Turning the tassel: A new journey begins


While recently cleaning out my junk room, I came across an untaped dusty box sitting in the far corner on the shelf.

Normally I mark my boxes.

Guess I missed this one.

I reached over, pulled it down and sneezed a couple of times as I popped it open.

I found some old pictures that had hung in my bedroom while I was a teenager. Snapshots of me and my friends at ballgames.

One of me sleeping on the sofa at a friend’s house.

Several goofy beach photos.

My high school diploma with graduation pic.

Then I found a framed cross-stitch pattern that had yellowed with age. Some of the paper backing crumbled in my fingers while I held it.

A very dear friend gave it to me for graduation, just months before she passed away from cancer.

It said, “When the tassel is turned, a new journey begins. You may not know where you’re going, but so long as you spread your wings the wind will carry you.”

Prophetic, yes.

There’s not enough space here to explain my travels since the night I turned my tassel, the last action that concluded my days of education that helped prepare me for life in the real world.

Over the past week, seniors from Southern Wayne, Spring Creek and North Duplin — nearly 500 in all — walked across the stage and received their diploma.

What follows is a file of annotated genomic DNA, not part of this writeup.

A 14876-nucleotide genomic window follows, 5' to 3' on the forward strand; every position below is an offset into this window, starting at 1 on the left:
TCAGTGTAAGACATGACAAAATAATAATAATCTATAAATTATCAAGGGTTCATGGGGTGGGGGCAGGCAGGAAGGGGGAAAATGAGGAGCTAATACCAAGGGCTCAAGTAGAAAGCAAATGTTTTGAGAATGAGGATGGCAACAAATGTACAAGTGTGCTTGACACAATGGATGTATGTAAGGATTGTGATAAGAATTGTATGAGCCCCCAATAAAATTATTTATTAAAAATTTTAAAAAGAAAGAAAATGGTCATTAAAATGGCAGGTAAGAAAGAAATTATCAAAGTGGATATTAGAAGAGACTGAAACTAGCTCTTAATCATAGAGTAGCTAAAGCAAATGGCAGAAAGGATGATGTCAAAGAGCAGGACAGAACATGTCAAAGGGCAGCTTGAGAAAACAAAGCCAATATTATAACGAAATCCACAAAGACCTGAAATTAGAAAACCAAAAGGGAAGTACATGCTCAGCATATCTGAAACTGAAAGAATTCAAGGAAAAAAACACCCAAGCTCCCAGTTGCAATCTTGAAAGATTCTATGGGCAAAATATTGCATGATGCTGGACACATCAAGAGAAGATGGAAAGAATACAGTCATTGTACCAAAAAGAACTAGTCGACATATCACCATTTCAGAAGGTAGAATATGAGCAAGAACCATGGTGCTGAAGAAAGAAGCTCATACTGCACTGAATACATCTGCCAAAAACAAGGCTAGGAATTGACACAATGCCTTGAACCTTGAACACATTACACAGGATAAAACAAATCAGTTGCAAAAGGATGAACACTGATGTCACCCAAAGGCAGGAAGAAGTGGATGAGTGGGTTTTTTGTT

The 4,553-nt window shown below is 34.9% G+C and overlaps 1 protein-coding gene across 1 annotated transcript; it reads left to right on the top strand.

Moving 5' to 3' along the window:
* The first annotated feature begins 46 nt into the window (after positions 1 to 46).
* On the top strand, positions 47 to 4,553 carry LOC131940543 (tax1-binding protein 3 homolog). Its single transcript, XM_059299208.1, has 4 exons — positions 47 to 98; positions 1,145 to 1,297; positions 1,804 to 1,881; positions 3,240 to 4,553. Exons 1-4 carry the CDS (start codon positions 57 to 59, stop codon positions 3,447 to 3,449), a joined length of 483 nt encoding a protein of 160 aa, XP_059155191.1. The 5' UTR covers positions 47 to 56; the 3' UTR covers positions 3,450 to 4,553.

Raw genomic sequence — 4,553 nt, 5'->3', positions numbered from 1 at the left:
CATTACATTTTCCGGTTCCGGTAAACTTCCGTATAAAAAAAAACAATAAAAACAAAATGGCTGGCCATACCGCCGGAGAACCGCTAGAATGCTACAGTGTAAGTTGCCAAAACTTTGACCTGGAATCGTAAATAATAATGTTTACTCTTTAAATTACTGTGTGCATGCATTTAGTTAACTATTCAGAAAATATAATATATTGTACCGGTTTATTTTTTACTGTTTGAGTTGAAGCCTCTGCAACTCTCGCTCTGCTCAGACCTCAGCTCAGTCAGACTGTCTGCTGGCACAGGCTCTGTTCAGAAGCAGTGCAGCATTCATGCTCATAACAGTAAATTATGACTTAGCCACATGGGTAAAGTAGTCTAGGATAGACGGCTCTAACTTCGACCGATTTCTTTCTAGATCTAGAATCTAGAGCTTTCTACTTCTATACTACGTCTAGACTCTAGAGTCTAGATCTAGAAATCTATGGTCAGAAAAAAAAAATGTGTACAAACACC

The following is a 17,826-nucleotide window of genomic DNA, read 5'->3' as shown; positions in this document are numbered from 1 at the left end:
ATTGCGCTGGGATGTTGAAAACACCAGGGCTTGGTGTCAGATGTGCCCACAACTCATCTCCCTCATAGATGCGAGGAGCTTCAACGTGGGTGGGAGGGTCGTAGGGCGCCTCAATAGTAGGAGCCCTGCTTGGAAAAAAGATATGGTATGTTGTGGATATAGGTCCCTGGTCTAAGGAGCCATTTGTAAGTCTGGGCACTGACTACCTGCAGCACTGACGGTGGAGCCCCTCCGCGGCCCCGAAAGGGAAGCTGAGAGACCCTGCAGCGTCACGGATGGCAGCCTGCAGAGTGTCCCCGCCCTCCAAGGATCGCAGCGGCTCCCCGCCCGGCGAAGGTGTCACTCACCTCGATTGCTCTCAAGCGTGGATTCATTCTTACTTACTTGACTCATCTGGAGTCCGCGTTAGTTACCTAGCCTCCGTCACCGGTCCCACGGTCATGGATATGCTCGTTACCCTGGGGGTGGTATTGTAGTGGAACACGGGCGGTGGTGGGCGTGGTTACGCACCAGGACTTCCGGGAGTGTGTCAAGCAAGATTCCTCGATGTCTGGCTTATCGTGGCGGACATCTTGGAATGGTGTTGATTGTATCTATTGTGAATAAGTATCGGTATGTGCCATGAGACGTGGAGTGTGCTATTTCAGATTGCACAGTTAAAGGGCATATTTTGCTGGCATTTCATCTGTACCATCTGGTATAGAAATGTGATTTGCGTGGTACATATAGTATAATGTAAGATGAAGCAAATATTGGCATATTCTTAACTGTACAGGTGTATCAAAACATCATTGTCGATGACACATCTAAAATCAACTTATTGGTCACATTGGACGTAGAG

And a new life began when they turned their tassel.

Congratulations class of 2020.

You’re a group of gifted students who have lived through natural disasters and a virus that all but stopped the world in its tracks.

You are our future.

Though you may not have chosen your path, there are full-time mothers, educators, nurses, doctors, technology whizzes, farmers, law enforcement officers, CEOs, professional athletes, coaches, military soldiers and reservists who exist among you. You have the ability to change your communities and make the world a better place.

Attack what you do with a passion because that fuels your motivation and allows you to push past obstacles.

It sounds like a daunting challenge, but in recent months we’ve learned, as a society, that life is a precious commodity that can be taken from us at any time. It’s always going to be filled with adversity and should never, ever be taken for granted.

When you wake up each day, rejoice.

When you lay down to sleep each night, rejoice.

And always remember that great things await you.

Rudy Coggins is the assistant editor of the Mount Olive Tribune.


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